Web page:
Joy Magazine

The Accidental Sous Chef

Described as "artistic" by those who know her well, Megan Becklund only accidentally discovered her true medium: cooking. "When I was 15, I bussed tables at a restaurant along the river in Grants Pass. I had a bit of an incident with an unruly customer," she said. Megan admits she can be blunt.

The customer complained. The owner pulled his young employee aside to say he didn't want to lose her, but he couldn't keep her out front. "What do you think about working in the kitchen?" he asked. She thought it sounded fine, so off to dishwashing she went. It wasn't long though, before they put her on the salad line and launched a culinary career.

One decade later, alternating gigs as a snowboard instructor and cook at various establishments, the accidental chef reflects on her career progress while sipping ice water at the wine bar of Ashland's Liquid Assets restaurant. Now a sous (or "under") chef, Megan laughs as co-owner Denise Daehler-Piotter praises her employee.

"We're going to recommend Megan for 'Hell's Kitchen.' She would do awesome!" Denise said. "The girl who won this last round is just like Megan; she's young, energetic and very creative."

Apprentice chefs encounter long hours afoot working frenetically in crowded, cramped, hot quarters surrounded by leaping flames, flashing razor-sharp knives and countless blunt objects. Just to keep your attention, thin layers of slippery cooking oils manage to find their way to every handle and surface you touch.

Oh, and one last thing. The pay barely surpasses minimum wage until you get into the supervisory positions. Even then, serious financial rewards elude all but the most celebrated executive chefs.

Unpleasant as this all may seem, Megan and fellow sous chef, Maggie Trujillo of Lela's Cafe in Ashland, savor it. Megan says, "I love the artistry behind the cooking. I love putting out a beautiful plate. I like the adrenaline rush of pulling everything together quickly."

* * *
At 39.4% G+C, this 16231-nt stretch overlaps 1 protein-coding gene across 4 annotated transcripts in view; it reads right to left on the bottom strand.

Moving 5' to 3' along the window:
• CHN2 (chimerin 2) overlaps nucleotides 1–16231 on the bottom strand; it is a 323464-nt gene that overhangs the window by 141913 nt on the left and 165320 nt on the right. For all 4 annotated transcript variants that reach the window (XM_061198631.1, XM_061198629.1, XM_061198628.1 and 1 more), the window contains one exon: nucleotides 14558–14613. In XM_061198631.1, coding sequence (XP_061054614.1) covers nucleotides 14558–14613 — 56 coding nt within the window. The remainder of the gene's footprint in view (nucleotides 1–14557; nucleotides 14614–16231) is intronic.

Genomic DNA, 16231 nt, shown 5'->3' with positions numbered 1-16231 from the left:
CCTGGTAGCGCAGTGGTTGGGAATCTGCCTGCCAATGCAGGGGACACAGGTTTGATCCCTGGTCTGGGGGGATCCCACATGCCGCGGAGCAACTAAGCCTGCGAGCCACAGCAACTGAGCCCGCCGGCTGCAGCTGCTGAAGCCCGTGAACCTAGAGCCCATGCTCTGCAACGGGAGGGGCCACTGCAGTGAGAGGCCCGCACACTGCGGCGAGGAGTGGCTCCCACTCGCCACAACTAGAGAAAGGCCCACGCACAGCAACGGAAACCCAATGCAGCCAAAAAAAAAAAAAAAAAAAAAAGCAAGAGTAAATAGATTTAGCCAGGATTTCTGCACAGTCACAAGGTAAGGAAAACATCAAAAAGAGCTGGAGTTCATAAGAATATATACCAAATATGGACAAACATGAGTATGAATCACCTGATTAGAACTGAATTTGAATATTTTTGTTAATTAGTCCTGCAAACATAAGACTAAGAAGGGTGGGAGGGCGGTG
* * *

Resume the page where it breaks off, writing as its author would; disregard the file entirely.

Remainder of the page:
Like Megan, Maggie accidentally discovered her calling. "I took a job in college working at a restaurant in Boise, Idaho, that was really just a burrito joint. I found out I liked cooking better than college, so I enrolled in the Western Culinary Institute in Portland, Oregon."

Setting herself on a more direct career path than Megan's, the young graduate took a job with Hilton Hotels working banquets and catering, but was stifled somewhat in her creative expressions. Maggie says moving south was an easy choice after her husband, Jason, accepted his current position as Liquid Assets' executive chef.

These women, both in their mid 20s, have encountered and overcome a gender-bending anomaly in their chosen profession. Simply stated, males dominate commercial kitchens in numbers and influence; some do not welcome females. Denise notes, "Women in the [restaurant] kitchens ... that's not a very common thing."

Has this inequity affected these women? "For the most part, I've had good experiences," Megan says. "One place I worked had a head chef who had a problem working with a female. That was a learning experience on how to rise above that and stand my own ground. Once that was established, there was a level of respect there."

Maggie faced some harassment from an employer and left for the culinary institute. Since then, she's had mostly smooth sailing in what remains a man's world. Although it still rankles her to walk into a restaurant, resume in hand, only to hear, "We're not hiring servers today."

"I'll say, 'That's fine. Now would you please give my resume to the head chef?'" she says.

However, their own successes highlight a crumbling of that glass chef's hat. Only a change of goals can deter Megan's aspiration to executive chef status. Maggie plans to own her own restaurant one of these days. Advancement and opportunities await those willing to pay their dues, regardless of gender.

Settled for now after her roaming years, Megan likes her situation. "Southern Oregon is amazing. We have great vineyards and our local produce is outstanding. I'd like to be a part of putting this place on the map."

As if the next step of her part can wait no longer, the accidental sous chef secures an apron to her waist and returns once more to her kitchen.


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